Licensing Agreements: Using factors that can work in your favor
Creating a licensing framework is a complex process because everyone involved wants to benefit from the arrangement. In my experience, you can best protect your intellectual property if you craft the agreement in such a way that you are paid a commensurate amount of money for your idea while establishing clear understandings about business terms such as exclusivity, geographic and vertical market restrictions and how your partners intend to produce and use the idea.
Basically, licensing is giving another company permission to produce and sell your product. You provide the idea, they provide the manpower. For small companies, licensing is a good way to stay focused on core competencies and generate a revenue stream without diverting attention toward building a sales network, distribution channels or manufacturing. In my business, licensing has allowed me to put measurement tools in places where they have never been before, and I’ve been able to do it faster and cheaper than if I had to do it on my own.
When creating the framework for a licensing agreement, the first thing is to be realistic about what your intellectual property is worth to the marketplace. A common mistake I’ve seen is that people tend to overvalue their ideas. While it’s natural to want a price based on what you think the idea is worth, the price tag also depends on what others think it’s worth. If the idea is something that partners or customers “must” have, then you’re in a stronger position to get premium pricing. For a company to consider an idea a “must” have it should do something cheaper, faster or better, or enable a larger system to operate. Think of this in terms of your car. You must have an engine in order to operate your car, so someone with an engine design can get a higher price for that design. Alternatively, electronically operated mirrors are something that are nice to have but do not impact the ability for you to drive the car. While it’s a convenient feature, this mirror design will not get has high a price as the engine design.
In addition to determining the fee, a solid licensing framework spells out how that fee will paid. In some cases, it makes sense to negotiate a lump sum for a predetermined amount of time. For example, I may ask for a flat fee of $5,000 per year or $500 per month. Other situations may call for a royalty, or payment per unit. In this case, I may be paid ten cents per unit. This is the most common type of deal. There are some instances where it makes sense to combine these options, such as an agreement to pay $10,000 per month or $1.00 per unit based on whichever value is greater.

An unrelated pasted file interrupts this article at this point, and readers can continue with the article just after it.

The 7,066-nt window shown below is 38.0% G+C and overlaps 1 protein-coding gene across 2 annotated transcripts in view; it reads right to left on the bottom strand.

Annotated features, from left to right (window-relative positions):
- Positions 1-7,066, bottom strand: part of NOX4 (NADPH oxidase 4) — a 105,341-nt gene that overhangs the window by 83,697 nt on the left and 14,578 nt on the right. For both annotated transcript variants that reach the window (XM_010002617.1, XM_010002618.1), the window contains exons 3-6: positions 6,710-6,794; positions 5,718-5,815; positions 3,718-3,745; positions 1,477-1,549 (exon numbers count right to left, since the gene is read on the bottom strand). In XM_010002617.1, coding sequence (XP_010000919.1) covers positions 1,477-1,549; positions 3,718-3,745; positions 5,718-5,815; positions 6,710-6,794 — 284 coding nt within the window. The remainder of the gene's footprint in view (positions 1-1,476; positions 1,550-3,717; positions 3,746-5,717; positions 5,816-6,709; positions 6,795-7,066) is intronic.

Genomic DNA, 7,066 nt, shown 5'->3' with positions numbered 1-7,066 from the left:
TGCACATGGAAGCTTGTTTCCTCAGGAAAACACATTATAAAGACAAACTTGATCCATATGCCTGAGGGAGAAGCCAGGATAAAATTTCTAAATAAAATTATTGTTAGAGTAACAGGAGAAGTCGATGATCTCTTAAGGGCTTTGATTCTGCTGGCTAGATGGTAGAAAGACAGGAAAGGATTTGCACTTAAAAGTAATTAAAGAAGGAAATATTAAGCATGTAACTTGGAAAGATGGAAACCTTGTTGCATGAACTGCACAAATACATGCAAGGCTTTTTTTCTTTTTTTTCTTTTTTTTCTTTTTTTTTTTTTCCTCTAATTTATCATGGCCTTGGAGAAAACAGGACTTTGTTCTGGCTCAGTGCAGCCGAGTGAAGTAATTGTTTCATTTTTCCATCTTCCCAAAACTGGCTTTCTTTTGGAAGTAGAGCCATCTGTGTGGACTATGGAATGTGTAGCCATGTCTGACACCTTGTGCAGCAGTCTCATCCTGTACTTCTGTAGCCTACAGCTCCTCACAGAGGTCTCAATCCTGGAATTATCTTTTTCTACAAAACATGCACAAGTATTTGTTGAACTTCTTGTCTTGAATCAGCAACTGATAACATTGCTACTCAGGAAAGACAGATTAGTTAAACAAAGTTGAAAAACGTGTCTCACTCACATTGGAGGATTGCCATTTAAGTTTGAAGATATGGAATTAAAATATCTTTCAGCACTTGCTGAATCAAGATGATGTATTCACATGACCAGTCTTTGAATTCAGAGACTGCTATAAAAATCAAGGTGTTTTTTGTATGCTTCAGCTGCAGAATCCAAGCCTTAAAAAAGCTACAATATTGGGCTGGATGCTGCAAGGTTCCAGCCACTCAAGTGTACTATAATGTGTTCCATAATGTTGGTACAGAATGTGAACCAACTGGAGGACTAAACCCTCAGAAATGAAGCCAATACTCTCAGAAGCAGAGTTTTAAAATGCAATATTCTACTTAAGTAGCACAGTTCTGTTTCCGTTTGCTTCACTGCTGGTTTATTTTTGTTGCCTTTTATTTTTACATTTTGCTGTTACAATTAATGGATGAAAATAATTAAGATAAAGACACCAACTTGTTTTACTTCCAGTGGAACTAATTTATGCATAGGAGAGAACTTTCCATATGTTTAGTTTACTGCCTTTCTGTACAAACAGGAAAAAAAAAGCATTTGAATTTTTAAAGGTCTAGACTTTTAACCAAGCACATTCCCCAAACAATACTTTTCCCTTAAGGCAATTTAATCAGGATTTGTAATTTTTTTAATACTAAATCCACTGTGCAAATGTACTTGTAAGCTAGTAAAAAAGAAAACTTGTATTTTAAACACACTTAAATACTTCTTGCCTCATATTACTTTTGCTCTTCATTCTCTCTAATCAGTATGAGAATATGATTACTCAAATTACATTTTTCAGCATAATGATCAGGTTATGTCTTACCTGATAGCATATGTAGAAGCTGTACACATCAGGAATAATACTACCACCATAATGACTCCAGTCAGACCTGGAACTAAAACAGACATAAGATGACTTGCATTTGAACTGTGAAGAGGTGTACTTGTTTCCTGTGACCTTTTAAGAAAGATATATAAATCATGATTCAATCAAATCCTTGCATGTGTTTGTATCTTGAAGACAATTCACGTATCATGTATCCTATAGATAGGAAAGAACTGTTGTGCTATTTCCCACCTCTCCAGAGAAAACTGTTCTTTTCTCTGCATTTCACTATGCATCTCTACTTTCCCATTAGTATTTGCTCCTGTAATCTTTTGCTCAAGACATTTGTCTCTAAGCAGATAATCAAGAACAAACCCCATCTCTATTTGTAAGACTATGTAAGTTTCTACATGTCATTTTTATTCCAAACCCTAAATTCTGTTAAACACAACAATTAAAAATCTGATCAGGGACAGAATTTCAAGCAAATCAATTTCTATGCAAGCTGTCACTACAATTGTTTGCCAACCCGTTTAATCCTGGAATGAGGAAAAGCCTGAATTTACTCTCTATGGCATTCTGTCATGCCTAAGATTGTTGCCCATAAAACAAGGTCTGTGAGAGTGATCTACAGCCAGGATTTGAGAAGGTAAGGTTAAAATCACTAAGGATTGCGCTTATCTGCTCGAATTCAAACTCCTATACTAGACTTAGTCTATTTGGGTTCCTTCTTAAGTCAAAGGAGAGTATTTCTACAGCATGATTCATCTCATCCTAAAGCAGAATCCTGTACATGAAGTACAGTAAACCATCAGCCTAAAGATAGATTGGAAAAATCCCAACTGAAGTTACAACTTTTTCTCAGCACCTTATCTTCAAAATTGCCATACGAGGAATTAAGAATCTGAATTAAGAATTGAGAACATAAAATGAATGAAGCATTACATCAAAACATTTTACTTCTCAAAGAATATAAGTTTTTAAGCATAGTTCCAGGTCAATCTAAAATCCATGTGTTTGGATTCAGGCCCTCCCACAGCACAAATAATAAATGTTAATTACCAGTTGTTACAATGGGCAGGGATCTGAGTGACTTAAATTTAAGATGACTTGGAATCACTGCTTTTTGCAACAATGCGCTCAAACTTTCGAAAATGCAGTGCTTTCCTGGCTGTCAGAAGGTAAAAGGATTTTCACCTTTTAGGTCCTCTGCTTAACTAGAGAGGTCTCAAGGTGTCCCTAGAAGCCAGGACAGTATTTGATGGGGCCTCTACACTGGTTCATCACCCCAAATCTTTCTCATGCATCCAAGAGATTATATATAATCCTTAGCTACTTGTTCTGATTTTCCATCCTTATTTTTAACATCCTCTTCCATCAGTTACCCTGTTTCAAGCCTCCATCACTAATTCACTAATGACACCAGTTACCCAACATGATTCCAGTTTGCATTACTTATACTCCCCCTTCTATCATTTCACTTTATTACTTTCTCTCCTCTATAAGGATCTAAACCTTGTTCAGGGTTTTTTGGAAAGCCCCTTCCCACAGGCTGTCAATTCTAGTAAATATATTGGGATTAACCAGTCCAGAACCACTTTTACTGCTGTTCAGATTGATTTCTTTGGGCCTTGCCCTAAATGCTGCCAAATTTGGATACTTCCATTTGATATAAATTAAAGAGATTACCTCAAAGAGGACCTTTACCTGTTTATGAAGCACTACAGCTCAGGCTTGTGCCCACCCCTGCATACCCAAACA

Another thing to consider within the framework of your licensing agreement is exclusivity. When looking at this option, think about whether or not you would rather work with a single partner or multiple partners.
Other companies may want to be the one and only partner to manufacture and distribute your idea. In this type of worldwide exclusive agreement, you want to be sure that you are getting paid a higher fee for the loss of additional revenue streams, as well as put some performance checkpoints in place that will protect you if the partner does not live up to expectations.
When looking at exclusivity, you may also consider which markets will be included in the agreement. This can be broken down a few different ways. The first is geographic exclusivity. Essentially, you are granting a partner the right to produce and distribute your idea within specific states, regions or countries. I like these types of agreements because they provide multiple revenue streams and allow me to work with multiple partners.
You can also work on industry-specific or vertical exclusivity. In other words, the framework allows you to work with partners in various industries. A great example of this is what MarqMetrix is doing with its Performance Ball Probe. This state-of-the-art measurement tool is available to a wide range of industries, including food and agriculture, oil and gas and pharmaceuticals, and this broader range of partners has created multiple revenue streams.
In all agreements, you want to ensure the long-term protection of your intellectual property. One way to accomplish this is to spell out exactly how the technology or idea will be used by each partner. Will the idea be produced and integrated as a standard component of a larger system?
Adding performance checkpoints into the framework is another way to provide long-term protection for your idea. I like to add six month checkpoints into my agreements, as this provides an opportunity to evaluate sales performance and make any necessary modifications. It’s an added level of accountability for my partners and gives me a way to terminate agreements that are not working out as anticipated.
Creating a licensing agreement that works for you and your partners will require a great deal of thought and patience. You can expect to see numerous revisions before the final version is signed. However, being mindful of the factors that can work in your favor from the very beginning of the negotiation process will put you in a much better position to leverage and protect your intellectual property for many years to come.